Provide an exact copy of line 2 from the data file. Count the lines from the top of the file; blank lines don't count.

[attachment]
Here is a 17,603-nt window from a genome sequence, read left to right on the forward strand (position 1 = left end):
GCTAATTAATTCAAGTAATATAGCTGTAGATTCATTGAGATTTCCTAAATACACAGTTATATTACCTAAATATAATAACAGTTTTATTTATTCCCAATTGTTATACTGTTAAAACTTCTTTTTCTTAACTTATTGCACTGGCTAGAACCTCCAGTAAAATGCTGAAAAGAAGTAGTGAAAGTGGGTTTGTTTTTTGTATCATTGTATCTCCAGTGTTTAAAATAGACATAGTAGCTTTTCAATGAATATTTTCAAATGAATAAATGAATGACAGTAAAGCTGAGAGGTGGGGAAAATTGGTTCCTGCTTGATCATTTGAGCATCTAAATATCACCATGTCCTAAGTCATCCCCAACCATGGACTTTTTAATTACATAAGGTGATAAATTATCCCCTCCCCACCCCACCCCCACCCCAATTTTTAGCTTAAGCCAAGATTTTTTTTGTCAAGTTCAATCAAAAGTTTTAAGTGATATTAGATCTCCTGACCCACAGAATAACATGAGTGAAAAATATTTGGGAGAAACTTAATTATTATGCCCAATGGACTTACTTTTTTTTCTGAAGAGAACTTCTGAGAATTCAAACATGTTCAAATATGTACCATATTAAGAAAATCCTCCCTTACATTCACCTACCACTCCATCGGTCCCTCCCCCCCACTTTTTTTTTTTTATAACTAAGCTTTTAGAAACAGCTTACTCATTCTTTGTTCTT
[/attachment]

GCTAATTAATTCAAGTAATATAGCTGTAGATTCATTGAGATTTCCTAAATACACAGTTATATTACCTAAATATAATAACAGTTTTATTTATTCCCAATTGTTATACTGTTAAAACTTCTTTTTCTTAACTTATTGCACTGGCTAGAACCTCCAGTAAAATGCTGAAAAGAAGTAGTGAAAGTGGGTTTGTTTTTTGTATCATTGTATCTCCAGTGTTTAAAATAGACATAGTAGCTTTTCAATGAATATTTTCAAATGAATAAATGAATGACAGTAAAGCTGAGAGGTGGGGAAAATTGGTTCCTGCTTGATCATTTGAGCATCTAAATATCACCATGTCCTAAGTCATCCCCAACCATGGACTTTTTAATTACATAAGGTGATAAATTATCCCCTCCCCACCCCACCCCCACCCCAATTTTTAGCTTAAGCCAAGATTTTTTTTGTCAAGTTCAATCAAAAGTTTTAAGTGATATTAGATCTCCTGACCCACAGAATAACATGAGTGAAAAATATTTGGGAGAAACTTAATTATTATGCCCAATGGACTTACTTTTTTTTCTGAAGAGAACTTCTGAGAATTCAAACATGTTCAAATATGTACCATATTAAGAAAATCCTCCCTTACATTCACCTACCACTCCATCGGTCCCTCCCCCCCACTTTTTTTTTTTTATAACTAAGCTTTTAGAAACAGCTTACTCATTCTTTGTTCTT